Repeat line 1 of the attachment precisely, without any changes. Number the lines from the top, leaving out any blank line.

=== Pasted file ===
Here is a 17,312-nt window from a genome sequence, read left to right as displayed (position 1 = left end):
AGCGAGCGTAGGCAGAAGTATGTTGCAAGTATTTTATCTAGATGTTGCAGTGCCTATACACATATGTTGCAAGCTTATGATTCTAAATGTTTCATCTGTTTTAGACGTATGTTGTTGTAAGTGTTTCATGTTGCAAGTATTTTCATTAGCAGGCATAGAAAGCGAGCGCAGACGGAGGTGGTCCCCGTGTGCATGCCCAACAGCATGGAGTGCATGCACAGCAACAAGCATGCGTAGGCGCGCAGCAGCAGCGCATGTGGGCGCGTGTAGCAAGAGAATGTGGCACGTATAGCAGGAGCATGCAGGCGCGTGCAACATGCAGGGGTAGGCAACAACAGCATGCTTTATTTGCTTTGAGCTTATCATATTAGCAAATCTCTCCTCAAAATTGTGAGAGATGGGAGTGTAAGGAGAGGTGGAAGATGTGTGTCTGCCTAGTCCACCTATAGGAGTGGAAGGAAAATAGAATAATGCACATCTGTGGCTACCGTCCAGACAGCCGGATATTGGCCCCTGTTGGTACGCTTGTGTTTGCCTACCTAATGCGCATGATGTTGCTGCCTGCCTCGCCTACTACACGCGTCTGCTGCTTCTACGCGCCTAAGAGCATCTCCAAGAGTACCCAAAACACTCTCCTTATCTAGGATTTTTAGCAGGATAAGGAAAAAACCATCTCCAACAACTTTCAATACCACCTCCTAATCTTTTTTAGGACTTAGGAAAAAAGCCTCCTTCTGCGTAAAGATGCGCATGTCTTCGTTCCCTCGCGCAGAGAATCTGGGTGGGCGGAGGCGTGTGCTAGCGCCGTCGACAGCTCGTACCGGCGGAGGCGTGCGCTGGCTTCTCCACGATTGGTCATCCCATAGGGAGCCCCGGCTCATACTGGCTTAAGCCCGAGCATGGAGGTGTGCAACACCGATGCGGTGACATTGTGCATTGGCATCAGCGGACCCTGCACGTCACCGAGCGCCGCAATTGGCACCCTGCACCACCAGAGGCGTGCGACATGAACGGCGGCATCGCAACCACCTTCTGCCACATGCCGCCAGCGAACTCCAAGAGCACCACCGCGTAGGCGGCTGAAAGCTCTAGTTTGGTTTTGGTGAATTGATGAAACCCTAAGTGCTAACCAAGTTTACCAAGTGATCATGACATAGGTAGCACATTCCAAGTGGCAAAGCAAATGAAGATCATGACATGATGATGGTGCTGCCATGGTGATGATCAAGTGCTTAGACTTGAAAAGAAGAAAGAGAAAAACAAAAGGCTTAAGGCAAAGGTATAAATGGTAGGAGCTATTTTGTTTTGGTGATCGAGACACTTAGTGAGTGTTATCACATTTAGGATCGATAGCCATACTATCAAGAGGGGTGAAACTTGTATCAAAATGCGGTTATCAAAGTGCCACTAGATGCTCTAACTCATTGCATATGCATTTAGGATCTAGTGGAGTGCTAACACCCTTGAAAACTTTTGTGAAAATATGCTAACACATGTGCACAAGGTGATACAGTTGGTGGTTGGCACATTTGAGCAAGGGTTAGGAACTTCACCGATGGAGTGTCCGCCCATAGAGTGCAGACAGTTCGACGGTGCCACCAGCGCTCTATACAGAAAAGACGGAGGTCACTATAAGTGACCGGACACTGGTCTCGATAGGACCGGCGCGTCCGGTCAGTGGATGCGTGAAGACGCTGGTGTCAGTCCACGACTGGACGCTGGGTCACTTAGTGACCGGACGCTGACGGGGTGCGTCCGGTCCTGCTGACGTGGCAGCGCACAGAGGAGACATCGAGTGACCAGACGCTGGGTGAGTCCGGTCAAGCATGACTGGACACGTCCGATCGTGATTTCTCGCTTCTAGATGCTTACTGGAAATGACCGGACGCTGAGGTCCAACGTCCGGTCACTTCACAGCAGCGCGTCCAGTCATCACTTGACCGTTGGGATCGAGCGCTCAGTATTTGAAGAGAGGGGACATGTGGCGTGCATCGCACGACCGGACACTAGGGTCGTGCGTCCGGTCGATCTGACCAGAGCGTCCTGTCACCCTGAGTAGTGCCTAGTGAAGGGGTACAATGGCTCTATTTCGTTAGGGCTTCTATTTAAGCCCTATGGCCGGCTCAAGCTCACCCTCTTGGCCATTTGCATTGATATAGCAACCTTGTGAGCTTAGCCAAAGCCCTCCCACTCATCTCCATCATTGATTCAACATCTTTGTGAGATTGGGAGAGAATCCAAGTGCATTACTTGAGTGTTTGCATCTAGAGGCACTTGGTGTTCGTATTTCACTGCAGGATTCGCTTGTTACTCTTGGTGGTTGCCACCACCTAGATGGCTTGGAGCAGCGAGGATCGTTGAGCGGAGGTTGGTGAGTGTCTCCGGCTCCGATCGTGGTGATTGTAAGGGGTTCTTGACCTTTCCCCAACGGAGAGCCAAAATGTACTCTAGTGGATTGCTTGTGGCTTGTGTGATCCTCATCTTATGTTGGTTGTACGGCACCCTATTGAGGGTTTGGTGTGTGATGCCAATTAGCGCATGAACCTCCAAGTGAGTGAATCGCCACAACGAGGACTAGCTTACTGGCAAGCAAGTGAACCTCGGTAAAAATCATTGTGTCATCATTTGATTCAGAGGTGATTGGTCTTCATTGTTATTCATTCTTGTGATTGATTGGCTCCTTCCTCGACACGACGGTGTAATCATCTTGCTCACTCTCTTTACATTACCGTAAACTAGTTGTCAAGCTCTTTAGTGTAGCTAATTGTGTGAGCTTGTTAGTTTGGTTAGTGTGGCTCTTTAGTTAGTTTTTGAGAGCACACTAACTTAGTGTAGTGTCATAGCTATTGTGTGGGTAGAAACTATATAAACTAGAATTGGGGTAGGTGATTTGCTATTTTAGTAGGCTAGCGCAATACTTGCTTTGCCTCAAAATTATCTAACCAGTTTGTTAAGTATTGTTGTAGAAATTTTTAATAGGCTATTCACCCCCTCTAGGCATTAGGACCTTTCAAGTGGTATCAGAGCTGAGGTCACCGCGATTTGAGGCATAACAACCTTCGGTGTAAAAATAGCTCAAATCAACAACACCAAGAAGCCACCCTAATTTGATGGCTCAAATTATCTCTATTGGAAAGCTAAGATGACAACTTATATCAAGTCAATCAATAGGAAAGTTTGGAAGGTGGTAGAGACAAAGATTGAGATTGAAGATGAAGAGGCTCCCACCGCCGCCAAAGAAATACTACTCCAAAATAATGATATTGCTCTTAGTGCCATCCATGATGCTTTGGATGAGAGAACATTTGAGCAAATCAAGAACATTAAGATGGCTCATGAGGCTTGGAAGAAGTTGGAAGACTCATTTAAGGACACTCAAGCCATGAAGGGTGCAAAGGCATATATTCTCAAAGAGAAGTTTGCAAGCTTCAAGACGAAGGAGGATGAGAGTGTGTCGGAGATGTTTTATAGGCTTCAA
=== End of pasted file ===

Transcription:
Here is a 17,312-nt window from a genome sequence, read left to right as displayed (position 1 = left end):